Palm Sunday of the Lord's Passion
Palm Sunday of the Lord's Passion
At the Procession with Palms
Gospel Mt 21:1-11
When Jesus and the disciples drew near Jerusalem
and came to Bethphage on the Mount of Olives,
Jesus sent two disciples, saying to them,
"Go into the village opposite you,
and immediately you will find an ass tethered,
and a colt with her.
Untie them and bring them here to me.
And if anyone should say anything to you, reply,
'The master has need of them.'
Then he will send them at once."
This happened so that what had been spoken through the prophet
might be fulfilled:
Say to daughter Zion,
"Behold, your king comes to you,
meek and riding on an ass,
and on a colt, the foal of a beast of burden."
The disciples went and did as Jesus had ordered them.
They brought the ass and the colt and laid their cloaks over them,
and he sat upon them.
The very large crowd spread their cloaks on the road,
while others cut branches from the trees
and strewed them on the road.
The crowds preceding him and those following
kept crying out and saying:
"Hosanna to the Son of David;
blessed is the he who comes in the name of the Lord;
hosanna in the highest."
And when he entered Jerusalem
the whole city was shaken and asked, "Who is this?"
And the crowds replied,
"This is Jesus the prophet, from Nazareth in Galilee."
Palm Sunday begins the sacred time of Holy Week for Christians. It is a special week, especially if we take the time to immerse ourselves in it. We ourselves enter into the last week of Christ's life, and walk behind him as he makes his way to the Cross. That Holy Week begins with Palm Sunday is a lesson for us - the Word of God is received with joy one day, and reviled the next. It does not make Jesus' entry into Jerusalem any less glorious or triumphant. It does mean that we must remember that the Christian life always includes the Cross. It has its joys and its glories, but it has loving sacrifice at its very heart. And one week after Palm Sunday is Easter - the Resurrection of Jesus Christ from the dead. Our joys and our suffering are not without great hope. May this coming Holy Week be a blessed one for you and your families. Scott Salvato, Director of Campus Ministries - Molloy College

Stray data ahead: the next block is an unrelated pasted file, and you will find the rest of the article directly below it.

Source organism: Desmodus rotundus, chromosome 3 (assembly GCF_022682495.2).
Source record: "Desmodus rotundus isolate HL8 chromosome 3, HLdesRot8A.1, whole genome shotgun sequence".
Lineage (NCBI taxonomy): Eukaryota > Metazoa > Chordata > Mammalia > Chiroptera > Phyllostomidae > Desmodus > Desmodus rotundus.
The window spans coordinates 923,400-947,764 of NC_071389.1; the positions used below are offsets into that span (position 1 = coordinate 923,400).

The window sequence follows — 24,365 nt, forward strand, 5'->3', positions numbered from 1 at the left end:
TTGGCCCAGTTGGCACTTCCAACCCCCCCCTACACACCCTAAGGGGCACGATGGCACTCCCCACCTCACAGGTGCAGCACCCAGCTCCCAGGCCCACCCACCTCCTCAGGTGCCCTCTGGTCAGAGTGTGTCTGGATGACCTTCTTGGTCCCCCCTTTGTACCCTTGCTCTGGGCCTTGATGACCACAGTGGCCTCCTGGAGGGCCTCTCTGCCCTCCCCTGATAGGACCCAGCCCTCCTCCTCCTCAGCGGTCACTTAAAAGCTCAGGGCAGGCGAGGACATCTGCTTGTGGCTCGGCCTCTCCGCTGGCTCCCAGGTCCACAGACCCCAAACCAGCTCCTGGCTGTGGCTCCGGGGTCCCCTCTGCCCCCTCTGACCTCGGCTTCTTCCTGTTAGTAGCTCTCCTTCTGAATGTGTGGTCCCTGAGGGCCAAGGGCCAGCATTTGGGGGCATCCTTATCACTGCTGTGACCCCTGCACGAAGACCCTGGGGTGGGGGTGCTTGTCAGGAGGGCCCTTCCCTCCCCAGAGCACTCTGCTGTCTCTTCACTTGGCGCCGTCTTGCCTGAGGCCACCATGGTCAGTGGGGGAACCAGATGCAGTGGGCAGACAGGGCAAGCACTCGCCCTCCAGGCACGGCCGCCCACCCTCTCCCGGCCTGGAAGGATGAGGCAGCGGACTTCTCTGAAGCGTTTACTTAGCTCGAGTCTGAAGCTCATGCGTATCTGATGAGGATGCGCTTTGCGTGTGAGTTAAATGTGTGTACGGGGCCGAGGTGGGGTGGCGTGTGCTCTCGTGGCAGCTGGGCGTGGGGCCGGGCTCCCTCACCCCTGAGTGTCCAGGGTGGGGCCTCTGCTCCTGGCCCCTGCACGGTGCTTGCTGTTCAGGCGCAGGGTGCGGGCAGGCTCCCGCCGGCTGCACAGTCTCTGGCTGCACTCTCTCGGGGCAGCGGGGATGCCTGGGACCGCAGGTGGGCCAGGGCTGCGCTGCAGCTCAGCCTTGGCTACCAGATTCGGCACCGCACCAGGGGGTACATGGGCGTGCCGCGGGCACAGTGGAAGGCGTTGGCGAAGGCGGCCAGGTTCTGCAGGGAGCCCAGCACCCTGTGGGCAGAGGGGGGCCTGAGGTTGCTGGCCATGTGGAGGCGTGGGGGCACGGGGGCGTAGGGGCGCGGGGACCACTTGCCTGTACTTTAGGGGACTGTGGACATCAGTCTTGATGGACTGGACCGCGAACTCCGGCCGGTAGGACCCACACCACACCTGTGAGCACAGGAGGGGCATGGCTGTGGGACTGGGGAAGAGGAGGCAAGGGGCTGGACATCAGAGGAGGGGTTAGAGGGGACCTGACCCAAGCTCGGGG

Today is the Feast of St. Vincent Ferrer
St. Vincent Ferrer is the patron saint of builders because of his fame for "building up" and strengthening the Church: through his preaching, missionary work, and in his teachings. At Valencia in Spain, this illustrious Dominican came into the world on January 23, 1357. In the year 1374, he entered the Order of Preachers in a monastery near his native city. Soon after his profession he was commissioned to deliver lectures on philosophy. At Lerida, the famous university city of Catalonia, he received his doctorate. In 1390, he was obliged to accompany Cardinal Pedro de Luna to France, but he soon returned home. When, in 1394, de Luna himself had become Pope at Avignon he summoned St. Vincent and made him Master of the sacred palace. In this capacity St. Vincent made unsuccessful efforts to put an end to the great schism that had riven the Church. He refused all ecclesiastical dignities, even the cardinal's hat, and only craved to be appointed an apostolic missionary. Now began those labors that made him the famous missionary. He evangelized nearly every province of Spain, and preached in France, Italy, Germany, Flanders, England, Scotland, and Ireland. Numerous conversions followed his preaching, which God Himself assisted by the gift of miracles. Though the Church was then divided by the great schism, the saint was honorably received in the districts subject to the two claimants to the Papacy. He was even invited to Islamic Granada, where he preached the gospel with much success. He lived to behold the end of the great schism and the election of Pope Martin V. Finally, crowned with labors, he died April 5, 1419. His feast day is April 5.
Christ's Entry into Jerusalem by William Gale. All rights reserved.